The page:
Through the DNA tests, students came to realize that the racial or ethnic identities they grew up with were sometimes in conflict with their genetic material, belying the notion of racial purity. In class, I listened to students talk about racial labels and identities, and whether ancestry testing had changed their perceptions of themselves. Most embraced the newly found diversity that their DNA test revealed, and none felt that ancestry testing had changed their personal identities. Still, the discovery of mixed ancestry was a struggle for a few. One white student wondered whether her African heritage came from “a rape in my past,” and another thought that her African DNA must have come from “promiscuous family members.” These comments were indicative of the stigma that any hint of African ancestry carries for many white Americans. No one suggested that racial passing—which I’d immediately brought up in the discussion—might explain some of these traces of mixed heritage. Only one student even seemed to understand the idea of racial passing. He grew up in an interracial home, with a father of Jamaican descent and an Irish mother, and he was close to both sides of his family. Although issues of race were discussed openly at home, he told me, no one ever forced him to choose between being black and being white. And in spite of having fair skin, he did not claim to be white, choosing instead to forge his own identity as multiracial, thus embracing his phenotypic ambiguity.

When the instructor, sociologist Sam Richards, asked whether I would be interested in taking my own DNA ancestry test, as part of a larger DNA study being conducted by anthropologist Mark Shriver, I did not hesitate to say yes. Given that I already knew my mixed-race background, the results weren’t shocking: 60 percent West African ancestry combined with 32 percent European, six percent East Asian, and two percent Native American. The East Asian ancestry was the only surprise, but Mark explained that Asians and Native Americans are closely related evolutionarily. (Several years later, I took a second and more sophisticated DNA test that revealed slightly different results: 50 percent African, 44 percent European, and six percent Asian. These two sets of results are within the margin of error.)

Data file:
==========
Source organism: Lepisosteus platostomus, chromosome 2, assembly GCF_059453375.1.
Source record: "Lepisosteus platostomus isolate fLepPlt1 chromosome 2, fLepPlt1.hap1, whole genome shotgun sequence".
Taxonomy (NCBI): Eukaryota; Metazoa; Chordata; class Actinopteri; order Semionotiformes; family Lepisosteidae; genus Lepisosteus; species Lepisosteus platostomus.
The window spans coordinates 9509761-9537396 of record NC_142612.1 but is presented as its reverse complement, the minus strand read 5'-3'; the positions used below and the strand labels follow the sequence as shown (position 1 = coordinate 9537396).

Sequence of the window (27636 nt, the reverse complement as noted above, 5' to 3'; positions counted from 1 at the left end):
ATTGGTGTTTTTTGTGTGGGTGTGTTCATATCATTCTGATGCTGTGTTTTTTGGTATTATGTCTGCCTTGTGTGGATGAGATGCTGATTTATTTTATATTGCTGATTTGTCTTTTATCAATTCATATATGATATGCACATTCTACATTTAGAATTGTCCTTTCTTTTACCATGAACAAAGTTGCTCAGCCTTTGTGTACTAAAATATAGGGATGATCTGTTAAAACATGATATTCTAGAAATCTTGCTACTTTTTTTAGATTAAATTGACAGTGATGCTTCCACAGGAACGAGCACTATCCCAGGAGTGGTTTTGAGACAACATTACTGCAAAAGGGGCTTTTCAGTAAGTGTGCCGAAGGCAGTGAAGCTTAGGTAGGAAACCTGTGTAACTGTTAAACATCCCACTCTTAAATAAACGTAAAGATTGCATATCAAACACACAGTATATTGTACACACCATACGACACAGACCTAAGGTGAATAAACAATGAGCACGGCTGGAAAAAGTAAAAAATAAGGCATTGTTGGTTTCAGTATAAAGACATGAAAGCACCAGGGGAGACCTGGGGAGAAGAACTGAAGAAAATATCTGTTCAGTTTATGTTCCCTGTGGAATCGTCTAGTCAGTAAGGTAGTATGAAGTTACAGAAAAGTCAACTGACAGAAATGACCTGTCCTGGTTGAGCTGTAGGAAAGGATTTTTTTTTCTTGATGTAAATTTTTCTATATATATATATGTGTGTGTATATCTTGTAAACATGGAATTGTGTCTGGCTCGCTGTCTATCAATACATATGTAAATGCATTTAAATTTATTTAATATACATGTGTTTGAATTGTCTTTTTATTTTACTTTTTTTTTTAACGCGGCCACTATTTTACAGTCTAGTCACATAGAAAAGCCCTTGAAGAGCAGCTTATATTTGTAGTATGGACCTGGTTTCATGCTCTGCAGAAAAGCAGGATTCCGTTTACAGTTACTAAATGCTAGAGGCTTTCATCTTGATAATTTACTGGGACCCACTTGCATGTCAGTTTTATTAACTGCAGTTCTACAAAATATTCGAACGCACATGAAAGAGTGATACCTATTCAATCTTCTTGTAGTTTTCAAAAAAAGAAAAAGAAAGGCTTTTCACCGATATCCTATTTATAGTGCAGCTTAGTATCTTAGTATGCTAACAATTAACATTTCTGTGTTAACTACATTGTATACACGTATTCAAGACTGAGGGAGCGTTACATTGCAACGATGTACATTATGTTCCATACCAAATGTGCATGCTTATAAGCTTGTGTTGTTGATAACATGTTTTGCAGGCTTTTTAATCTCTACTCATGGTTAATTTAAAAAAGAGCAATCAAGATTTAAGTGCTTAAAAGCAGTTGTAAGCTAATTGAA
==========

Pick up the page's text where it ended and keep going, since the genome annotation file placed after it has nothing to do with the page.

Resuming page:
Outside Mark’s office at Penn State, I studied a wall of photographs showing the faces of various people from his DNA study, from Penn State and around the world, each image accompanied by the ethnic designation that person identified with. Beside the photograph was a paper flap, which, when lifted, showed what a DNA sample revealed about that person’s ethnic background. As I went through photograph after photograph, few of the personal ethnic identities matched the DNA profiles. Most people had some mixture of DNA from at least two groups; many, like me, had genetic ancestry from Europe, East Asia, West Africa, and Native American groups. Blond people had African and Asian ancestry, and several dark-skinned people had more than half of their DNA from Europe.

What we see when we look at a person may or may not correlate to his or her ancestral and ethnic background. DNA results confirmed for me that identity cannot be constructed based on a “percentage” of African ancestry, and that our society’s generally accepted racial categories cannot begin to address the complexity and nuance of our heritage. I soon began to think about race only in terms of culture and biology together. And as race became an abstract rather than a concrete concept, the categorical ways in which I had thought about race in the past were quickly broken down. Once we see how small the differences are that bring about the characteristics we think of as racial—hair, skin color, eyes, facial features—in relation to the entire human genome, it’s hard to make a fuss about them. Our differences are astonishingly slight.